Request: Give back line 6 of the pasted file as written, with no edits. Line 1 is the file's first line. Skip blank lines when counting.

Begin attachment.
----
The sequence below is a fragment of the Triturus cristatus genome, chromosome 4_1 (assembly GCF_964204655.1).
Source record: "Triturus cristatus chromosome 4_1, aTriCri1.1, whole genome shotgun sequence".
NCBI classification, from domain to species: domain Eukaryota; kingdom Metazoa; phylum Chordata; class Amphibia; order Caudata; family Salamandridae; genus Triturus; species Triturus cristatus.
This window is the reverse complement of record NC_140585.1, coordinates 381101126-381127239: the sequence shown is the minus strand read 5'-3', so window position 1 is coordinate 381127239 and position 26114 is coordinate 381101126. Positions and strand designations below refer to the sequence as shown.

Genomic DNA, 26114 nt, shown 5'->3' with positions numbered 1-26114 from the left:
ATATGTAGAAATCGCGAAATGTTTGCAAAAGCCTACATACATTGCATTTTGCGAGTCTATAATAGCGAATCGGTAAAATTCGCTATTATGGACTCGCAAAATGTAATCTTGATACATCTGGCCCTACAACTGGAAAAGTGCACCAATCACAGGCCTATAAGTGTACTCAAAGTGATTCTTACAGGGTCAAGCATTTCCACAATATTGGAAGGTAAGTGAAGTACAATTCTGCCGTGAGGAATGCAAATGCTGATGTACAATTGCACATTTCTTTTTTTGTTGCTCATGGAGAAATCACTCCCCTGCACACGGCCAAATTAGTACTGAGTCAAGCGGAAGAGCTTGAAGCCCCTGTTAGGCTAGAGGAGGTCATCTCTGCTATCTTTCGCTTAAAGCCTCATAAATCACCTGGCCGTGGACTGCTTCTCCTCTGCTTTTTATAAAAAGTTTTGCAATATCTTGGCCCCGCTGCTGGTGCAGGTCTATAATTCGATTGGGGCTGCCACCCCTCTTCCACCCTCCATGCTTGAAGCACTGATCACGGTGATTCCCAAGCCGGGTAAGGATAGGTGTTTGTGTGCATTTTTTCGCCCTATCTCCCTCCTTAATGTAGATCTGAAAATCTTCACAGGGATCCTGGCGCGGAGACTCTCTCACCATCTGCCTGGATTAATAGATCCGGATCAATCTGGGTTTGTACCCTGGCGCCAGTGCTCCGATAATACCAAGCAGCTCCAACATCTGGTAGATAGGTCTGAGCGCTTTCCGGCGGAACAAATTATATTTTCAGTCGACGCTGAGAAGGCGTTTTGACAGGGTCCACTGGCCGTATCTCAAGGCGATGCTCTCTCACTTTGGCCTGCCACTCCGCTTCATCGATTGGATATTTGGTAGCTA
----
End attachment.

ATATGTAGAAATCGCGAAATGTTTGCAAAAGCCTACATACATTGCATTTTGCGAGTCTATAATAGCGAATCGGTAAAATTCGCTATTATGGACTCGCAAAATGTAATCTTGATACATCTGGCCCTACAACTGGAAAAGTGCACCAATCACAGGCCTATAAGTGTACTCAAAGTGATTCTTACAGGGTCAAGCATTTCCACAATATTGGAAGGTAAGTGAAGTACAATTCTGCCGTGAGGAATGCAAATGCTGATGTACAATTGCACATTTCTTTTTTTGTTGCTCATGGAGAAATCACTCCCCTGCACACGGCCAAATTAGTACTGAGTCAAGCGGAAGAGCTTGAAGCCCCTGTTAGGCTAGAGGAGGTCATCTCTGCTATCTTTCGCTTAAAGCCTCATAAATCACCTGGCCGTGGACTGCTTCTCCTCTGCTTTTTATAAAAAGTTTTGCAATATCTTGGCCCCGCTGCTGGTGCAGGTCTATAATTCGATTGGGGCTGCCACCCCTCTTCCACCCTCCATGCTTGAAGCACTGATCACGGTGATTCCCAAGCCGGGTAAGGATAGGTGTTTGTGTGCATTTTTTCGCCCTATCTCCCTCCTTAATGTAGATCTGAAAATCTTCACAGGGATCCTGGCGCGGAGACTCTCTCACCATCTGCCTGGATTAATAGATCCGGATCAATCTGGGTTTGTACCCTGGCGCCAGTGCTCCGATAATACCAAGCAGCTCCAACATCTGGTAGATAGGTCTGAGCGCTTTCCGGCGGAACAAATTATATTTTCAGTCGACGCTGAGAAGGCGTTTTGACAGGGTCCACTGGCCGTATCTCAAGGCGATGCTCTCTCACTTTGGCCTGCCACTCCGCTTCATCGATTGGATATTTGGTAGCTA